Patriotic Symbolism Helps Promote a Timely Cause

What do July 4th and the Opioid Crisis Have in Common?

Tie-ins to patriotic holidays are a time-tested avenue for promoting a product or business.

How many times have we seen Presidents’ Day promotions for Lincoln lounge suites or Washington white sales? (Far too often, I think you’ll agree.)

Getting Serious

But from a public affairs standpoint, despite the all-too-common campy come-ons, there is still value in the patriotic connection strategy – if it is done in a way that respects and pays homage to the historical precedent.

Anyone who has read a newspaper or watched the TV news is aware that opioid abuse has reached epic proportions across the United States. Our client, Relievus, a physician practice specializing in pain management, wanted to enhance its brand reputation in a way that reflected a commitment to the communities it serves.

SPRYTE recommended a letter to the editor campaign encompassing community newspapers throughout Relievus’ service region – including 15 locations across South Jersey, as well as Philadelphia’s Mainline, Northeast Philadelphia and the surrounding suburbs. To emphasize the local connection and maximize impact, the doctors’ offices in each respective community were correlated to individual local papers.

The theme was Independence Day and was timed to land right as the Fourth of July holiday took place. The analogy of patients struggling to overcome opioid addiction as a modern day fight against oppression and the need to band together for a common good proved to be a popular message, as the letter to the editor was picked up by newspapers throughout Relievus’ New Jersey and Pennsylvania footprint:

Toward a New Independence Day

Dear Editor,

On July 4th, millions of Americans will come together to celebrate the signing of the Declaration of Independence, an historic testimonial against oppression that still inspires people around the world.

Today, millions of Americans are confronting another kind of oppression – opioid addiction. At Relievus, we see the effects of this horrible epidemic every day. It has destroyed families, ruined lives and even led to an historic decrease in lifespan among sectors of the U.S. population.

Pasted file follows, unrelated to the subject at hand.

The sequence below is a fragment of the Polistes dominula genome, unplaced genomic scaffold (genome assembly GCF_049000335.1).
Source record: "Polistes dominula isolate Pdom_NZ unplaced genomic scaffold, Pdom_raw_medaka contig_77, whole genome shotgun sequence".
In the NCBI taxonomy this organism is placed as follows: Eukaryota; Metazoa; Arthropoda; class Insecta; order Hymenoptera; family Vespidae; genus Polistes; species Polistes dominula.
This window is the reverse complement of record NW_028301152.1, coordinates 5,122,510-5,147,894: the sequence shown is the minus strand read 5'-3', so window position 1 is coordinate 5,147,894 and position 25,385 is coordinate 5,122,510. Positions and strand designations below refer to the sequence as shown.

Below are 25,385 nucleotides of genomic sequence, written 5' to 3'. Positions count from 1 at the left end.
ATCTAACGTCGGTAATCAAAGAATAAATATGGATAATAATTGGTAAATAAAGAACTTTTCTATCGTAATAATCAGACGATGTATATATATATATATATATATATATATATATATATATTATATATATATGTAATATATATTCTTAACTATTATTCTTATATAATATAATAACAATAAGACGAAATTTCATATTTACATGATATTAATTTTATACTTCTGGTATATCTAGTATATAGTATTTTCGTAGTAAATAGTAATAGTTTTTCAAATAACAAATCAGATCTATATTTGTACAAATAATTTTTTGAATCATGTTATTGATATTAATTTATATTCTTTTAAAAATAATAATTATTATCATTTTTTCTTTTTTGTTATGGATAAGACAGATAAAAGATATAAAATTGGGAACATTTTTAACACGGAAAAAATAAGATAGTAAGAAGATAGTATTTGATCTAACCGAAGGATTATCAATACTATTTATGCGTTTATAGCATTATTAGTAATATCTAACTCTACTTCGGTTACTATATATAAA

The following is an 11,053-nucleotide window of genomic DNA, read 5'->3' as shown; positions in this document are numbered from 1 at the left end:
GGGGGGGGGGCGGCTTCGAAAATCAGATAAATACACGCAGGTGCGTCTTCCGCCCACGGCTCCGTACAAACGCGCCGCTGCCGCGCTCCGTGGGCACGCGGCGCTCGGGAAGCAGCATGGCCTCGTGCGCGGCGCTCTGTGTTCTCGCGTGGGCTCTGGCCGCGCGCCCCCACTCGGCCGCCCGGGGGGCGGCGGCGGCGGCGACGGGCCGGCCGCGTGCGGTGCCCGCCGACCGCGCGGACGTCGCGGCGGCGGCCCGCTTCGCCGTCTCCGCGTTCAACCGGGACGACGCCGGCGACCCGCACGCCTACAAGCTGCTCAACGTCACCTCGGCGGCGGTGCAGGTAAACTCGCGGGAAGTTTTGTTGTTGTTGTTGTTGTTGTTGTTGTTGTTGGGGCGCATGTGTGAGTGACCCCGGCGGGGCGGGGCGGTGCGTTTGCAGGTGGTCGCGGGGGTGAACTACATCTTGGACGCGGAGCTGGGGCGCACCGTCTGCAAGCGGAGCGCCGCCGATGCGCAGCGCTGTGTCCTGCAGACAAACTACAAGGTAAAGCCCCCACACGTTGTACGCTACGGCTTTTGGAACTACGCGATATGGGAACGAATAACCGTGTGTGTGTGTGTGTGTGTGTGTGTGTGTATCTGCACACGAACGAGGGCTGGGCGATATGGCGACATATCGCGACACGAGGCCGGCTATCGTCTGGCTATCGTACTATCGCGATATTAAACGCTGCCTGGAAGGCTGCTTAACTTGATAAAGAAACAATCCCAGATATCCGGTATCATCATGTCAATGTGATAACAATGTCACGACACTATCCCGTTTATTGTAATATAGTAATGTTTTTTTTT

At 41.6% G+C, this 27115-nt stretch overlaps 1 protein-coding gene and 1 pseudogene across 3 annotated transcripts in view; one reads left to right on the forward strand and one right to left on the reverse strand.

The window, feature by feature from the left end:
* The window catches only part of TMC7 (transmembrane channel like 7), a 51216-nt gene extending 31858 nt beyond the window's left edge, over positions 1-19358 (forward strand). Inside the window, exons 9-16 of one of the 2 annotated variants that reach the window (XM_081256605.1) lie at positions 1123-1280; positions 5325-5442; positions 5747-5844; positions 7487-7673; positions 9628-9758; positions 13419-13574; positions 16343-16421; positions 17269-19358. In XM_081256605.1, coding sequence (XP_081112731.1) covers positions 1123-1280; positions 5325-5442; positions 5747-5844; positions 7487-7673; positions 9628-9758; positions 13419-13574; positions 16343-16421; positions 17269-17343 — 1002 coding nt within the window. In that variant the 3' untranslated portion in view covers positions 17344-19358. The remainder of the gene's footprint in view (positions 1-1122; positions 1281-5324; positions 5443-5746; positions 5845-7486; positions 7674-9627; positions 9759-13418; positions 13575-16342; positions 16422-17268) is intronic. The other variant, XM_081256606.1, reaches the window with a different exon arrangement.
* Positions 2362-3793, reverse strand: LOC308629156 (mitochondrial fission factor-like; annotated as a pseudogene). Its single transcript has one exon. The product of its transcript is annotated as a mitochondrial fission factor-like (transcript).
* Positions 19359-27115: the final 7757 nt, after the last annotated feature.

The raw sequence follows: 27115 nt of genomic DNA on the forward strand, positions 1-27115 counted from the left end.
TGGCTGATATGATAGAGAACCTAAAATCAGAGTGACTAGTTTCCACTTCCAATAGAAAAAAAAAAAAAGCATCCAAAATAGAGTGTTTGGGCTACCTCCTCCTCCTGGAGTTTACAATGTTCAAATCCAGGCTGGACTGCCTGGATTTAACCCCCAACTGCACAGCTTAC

According to recent reports,  in 2016, 11.5 million people misused prescription opioids, while over 42,000 died from an opioid overdose. Roughly 40% of those deaths involved a prescription opioid. But the impact isn’t limited to opioid abusers. Another report puts the economic impact of each opioid overdose death at approximately $800,000.

It’s important to understand that people who abuse opioids are not weak or inferior. They simply are people trying to deal with their pain. Eventually this pain becomes difficult to manage until it begins affecting their quality of life.

Weaning patients off opioids is an important step. But managing pain takes an intense, multi-faceted approach. Most need social support, behavioral therapy and/or individual counseling. They cannot do it alone. It will take a united and coordinated front.

On this Fourth of July, let us reignite the spirit of American courage and community. Let us work to create a new dawn of independence from the oppression caused by the abuse of opioids and other drugs.

Young J. Lee, MD
Relievus

Local Office Location
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Moral of the Story

Even in our current, often-divisive times, a message of community and concern for the greater good can still resonate widely. Perhaps today, more than ever, it’s important to look back to those positive themes that helped establish and develop our nation and use them as a guide as we create our future. As hallowed forefather Benjamin Franklin observed just before signing the Declaration of Independence: “We must, indeed, all hang together, or most assuredly we shall all hang separately.”

Leverage Patient Case Studies to Launch New Services

Patience Pays When Rolling Out That Shiny New Thing

Earlier this year, we shared a blog on how making your healthcare event about people can draw in the media. But the same goes for the launch of a new technology or service: framing your offering in human terms, and attaching a great patient case study, can turn a dry pitch into a must-do story, or elevate a three-inch business brief into a front-page feature story.